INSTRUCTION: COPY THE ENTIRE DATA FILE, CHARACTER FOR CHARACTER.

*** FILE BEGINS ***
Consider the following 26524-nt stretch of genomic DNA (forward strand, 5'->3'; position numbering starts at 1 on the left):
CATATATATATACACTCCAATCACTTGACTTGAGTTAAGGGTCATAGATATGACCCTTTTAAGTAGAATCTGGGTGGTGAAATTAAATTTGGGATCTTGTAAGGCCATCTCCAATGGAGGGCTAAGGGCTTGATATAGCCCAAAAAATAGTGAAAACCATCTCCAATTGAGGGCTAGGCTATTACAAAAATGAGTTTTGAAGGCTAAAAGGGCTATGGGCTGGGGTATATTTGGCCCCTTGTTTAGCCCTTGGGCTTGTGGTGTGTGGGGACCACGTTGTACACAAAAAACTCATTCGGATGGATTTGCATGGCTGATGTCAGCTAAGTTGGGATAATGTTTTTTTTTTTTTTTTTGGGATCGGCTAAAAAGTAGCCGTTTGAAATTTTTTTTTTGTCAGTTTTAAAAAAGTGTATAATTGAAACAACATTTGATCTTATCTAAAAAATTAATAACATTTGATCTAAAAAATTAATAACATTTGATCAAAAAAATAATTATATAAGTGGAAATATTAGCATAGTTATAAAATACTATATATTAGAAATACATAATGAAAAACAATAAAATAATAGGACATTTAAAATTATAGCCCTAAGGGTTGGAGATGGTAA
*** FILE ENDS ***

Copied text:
Consider the following 26524-nt stretch of genomic DNA (forward strand, 5'->3'; position numbering starts at 1 on the left):
CATATATATATACACTCCAATCACTTGACTTGAGTTAAGGGTCATAGATATGACCCTTTTAAGTAGAATCTGGGTGGTGAAATTAAATTTGGGATCTTGTAAGGCCATCTCCAATGGAGGGCTAAGGGCTTGATATAGCCCAAAAAATAGTGAAAACCATCTCCAATTGAGGGCTAGGCTATTACAAAAATGAGTTTTGAAGGCTAAAAGGGCTATGGGCTGGGGTATATTTGGCCCCTTGTTTAGCCCTTGGGCTTGTGGTGTGTGGGGACCACGTTGTACACAAAAAACTCATTCGGATGGATTTGCATGGCTGATGTCAGCTAAGTTGGGATAATGTTTTTTTTTTTTTTTTTGGGATCGGCTAAAAAGTAGCCGTTTGAAATTTTTTTTTTGTCAGTTTTAAAAAAGTGTATAATTGAAACAACATTTGATCTTATCTAAAAAATTAATAACATTTGATCTAAAAAATTAATAACATTTGATCAAAAAAATAATTATATAAGTGGAAATATTAGCATAGTTATAAAATACTATATATTAGAAATACATAATGAAAAACAATAAAATAATAGGACATTTAAAATTATAGCCCTAAGGGTTGGAGATGGTAA